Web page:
The Isle (Kim Ki-duk, 2000)
Korean Title: Seom
It was The Isle that elevated Kim Ki-duk to international acclaim. The Isle is Kim's fifth entry to a filmography that consists primarily of films which may be bluntly be considered misogynist and cruel. The Isle tops almost everything that Kim showed in previous efforts such as Bad Guy (2001) and Birdcage Inn (1998), with an almost silent-tale of a weird romantic interlude between a mute proprietress (Jung Suh) of a fishing resort and one of the guests, a criminal (Kim Yoo-suk) being hunted down by the police.
Perhaps more shocking than the entire pic are the individual images and scenes that made the film achieve its art cult status. There's an array of scenes that seems to gratuitously show cruelty to animals: a fish is caught and its fleshed made into fresh sashimi and then thrown back to the lake as it swims its bloody body to safety, several fishes are mashed and haphazardly chopped to death, a frog is caught and brutally skinned and fed to a bird, the same bird is then drowned, a dog is beaten without any reason.
However, more shocking are the individual scenes that concern the actions of the two main characters. In an effort to evade police patrolmen searching the floating houses for escaped criminals, the guest swallows four fishing hooks and hides inside a hole which serves as the house's lavatory. The same way, in an effort to call the attention of the guest who suddenly left the floating house one morning, the proprietress inserts fishing hooks inside her vagina. The scenes are shocking and instantly calls for attention and interpretation. Kim's shock cinema isn't clearly meant for gratuitous entertainment nor plot movement, but for symbolism and deep interpretation.
As cryptic as the scenes of cruelty is the ending. The floating house drifts from the lake to what seems like a vast ocean. Then cuts the concluding image of the man entering a solitary isle of lake grass and disappears therein. Kim zooms out the image, revealing the naked body of the proprietress and the same grassy isle in the place where the vagina (or more accurately, the pubic area) should be. It's an excruciatingly open-ended conclusion that is pregnant with many interpretations. Is Kim trying to wash away his misogynistic artistry by telling his audience that men are the weaker sex and that they merely hide their weakness using the female body? More far-fetched but more interesting is the idea that the final scene shows an exact opposite of a woman giving birth --- with the male entering the uterus, it's a skewed imagery of motherhood but the setting (the proprietress, naked and submerged in water) suggests the validity of the theory.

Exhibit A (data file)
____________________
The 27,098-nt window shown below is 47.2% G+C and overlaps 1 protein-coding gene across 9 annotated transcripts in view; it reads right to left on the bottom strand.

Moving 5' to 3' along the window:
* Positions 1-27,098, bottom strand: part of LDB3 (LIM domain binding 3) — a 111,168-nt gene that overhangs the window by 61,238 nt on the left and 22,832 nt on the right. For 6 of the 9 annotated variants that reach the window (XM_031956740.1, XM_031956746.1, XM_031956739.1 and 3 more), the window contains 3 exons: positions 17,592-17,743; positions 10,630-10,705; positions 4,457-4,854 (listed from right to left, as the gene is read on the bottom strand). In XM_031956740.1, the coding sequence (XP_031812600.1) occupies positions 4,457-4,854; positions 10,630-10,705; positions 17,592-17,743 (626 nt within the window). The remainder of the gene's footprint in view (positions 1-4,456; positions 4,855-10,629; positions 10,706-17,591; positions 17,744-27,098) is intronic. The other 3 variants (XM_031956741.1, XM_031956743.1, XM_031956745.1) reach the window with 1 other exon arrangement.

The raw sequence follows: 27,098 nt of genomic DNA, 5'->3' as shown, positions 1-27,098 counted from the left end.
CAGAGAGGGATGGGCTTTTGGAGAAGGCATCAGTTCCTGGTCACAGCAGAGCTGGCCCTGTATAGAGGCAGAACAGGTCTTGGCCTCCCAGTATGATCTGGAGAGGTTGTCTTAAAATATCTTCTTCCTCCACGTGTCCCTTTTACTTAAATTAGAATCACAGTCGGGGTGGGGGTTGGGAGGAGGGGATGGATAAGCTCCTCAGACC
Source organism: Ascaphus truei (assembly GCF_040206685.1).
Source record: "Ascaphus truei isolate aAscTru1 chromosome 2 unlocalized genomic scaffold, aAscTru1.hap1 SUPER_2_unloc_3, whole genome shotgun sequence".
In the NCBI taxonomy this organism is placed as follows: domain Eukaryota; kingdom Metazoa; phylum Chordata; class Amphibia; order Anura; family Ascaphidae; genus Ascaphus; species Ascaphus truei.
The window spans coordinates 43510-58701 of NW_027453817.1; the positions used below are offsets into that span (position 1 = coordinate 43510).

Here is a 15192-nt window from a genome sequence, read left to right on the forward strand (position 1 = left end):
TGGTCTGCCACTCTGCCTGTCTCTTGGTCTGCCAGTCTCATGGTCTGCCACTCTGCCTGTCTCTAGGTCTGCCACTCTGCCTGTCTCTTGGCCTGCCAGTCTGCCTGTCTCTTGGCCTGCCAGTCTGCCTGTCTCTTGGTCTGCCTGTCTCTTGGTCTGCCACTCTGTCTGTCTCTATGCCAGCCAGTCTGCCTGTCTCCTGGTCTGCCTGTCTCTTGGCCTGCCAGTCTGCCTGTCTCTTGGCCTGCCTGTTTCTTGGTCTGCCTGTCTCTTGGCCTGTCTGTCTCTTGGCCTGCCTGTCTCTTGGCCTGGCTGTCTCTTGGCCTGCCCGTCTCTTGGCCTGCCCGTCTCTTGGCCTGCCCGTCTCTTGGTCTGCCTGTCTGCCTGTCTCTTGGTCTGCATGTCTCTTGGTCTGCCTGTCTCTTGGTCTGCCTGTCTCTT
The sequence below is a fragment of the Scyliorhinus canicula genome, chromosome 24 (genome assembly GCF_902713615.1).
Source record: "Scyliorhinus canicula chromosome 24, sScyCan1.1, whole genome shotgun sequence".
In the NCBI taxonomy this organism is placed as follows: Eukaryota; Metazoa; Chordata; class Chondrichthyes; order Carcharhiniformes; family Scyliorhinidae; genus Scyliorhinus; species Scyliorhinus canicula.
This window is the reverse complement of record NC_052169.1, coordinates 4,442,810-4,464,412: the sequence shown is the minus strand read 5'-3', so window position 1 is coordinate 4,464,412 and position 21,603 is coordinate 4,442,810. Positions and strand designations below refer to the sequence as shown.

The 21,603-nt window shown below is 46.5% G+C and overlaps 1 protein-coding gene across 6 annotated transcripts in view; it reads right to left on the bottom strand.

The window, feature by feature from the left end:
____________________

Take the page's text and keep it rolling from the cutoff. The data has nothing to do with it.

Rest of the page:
In the end, The Isle is indeed a compelling yet misguided romance. The boy and the girl spend more time away from each other, using the glare of the sunlight being thrown by a mirror to communicate. Kim's direction suggests an outward alienation. The proprietress is mostly seen from outside a glass window, or when she is interacting with other human beings, she is mostly mute, and blank faced. Even when she's paid for sex, it's automatic and slightly cruel. More interesting is the fact that when the two find themselves together, it usually erupts in violence.
It's an unsettling relationship that developed from an understanding that the two or more different than they are similar. Both of them are manipulative but they jive because there is an understanding that their relationship requires that they both use each other, for sex, for survival, for escape. Kim suggests that within that lake resort where men seek solitude or an escape from the world, the most basic and most accurate of sexual politics between the man and the woman can be derived, as emphasized by the imperfect and mutated relationship between the proprietress and the man who is hiding from his past.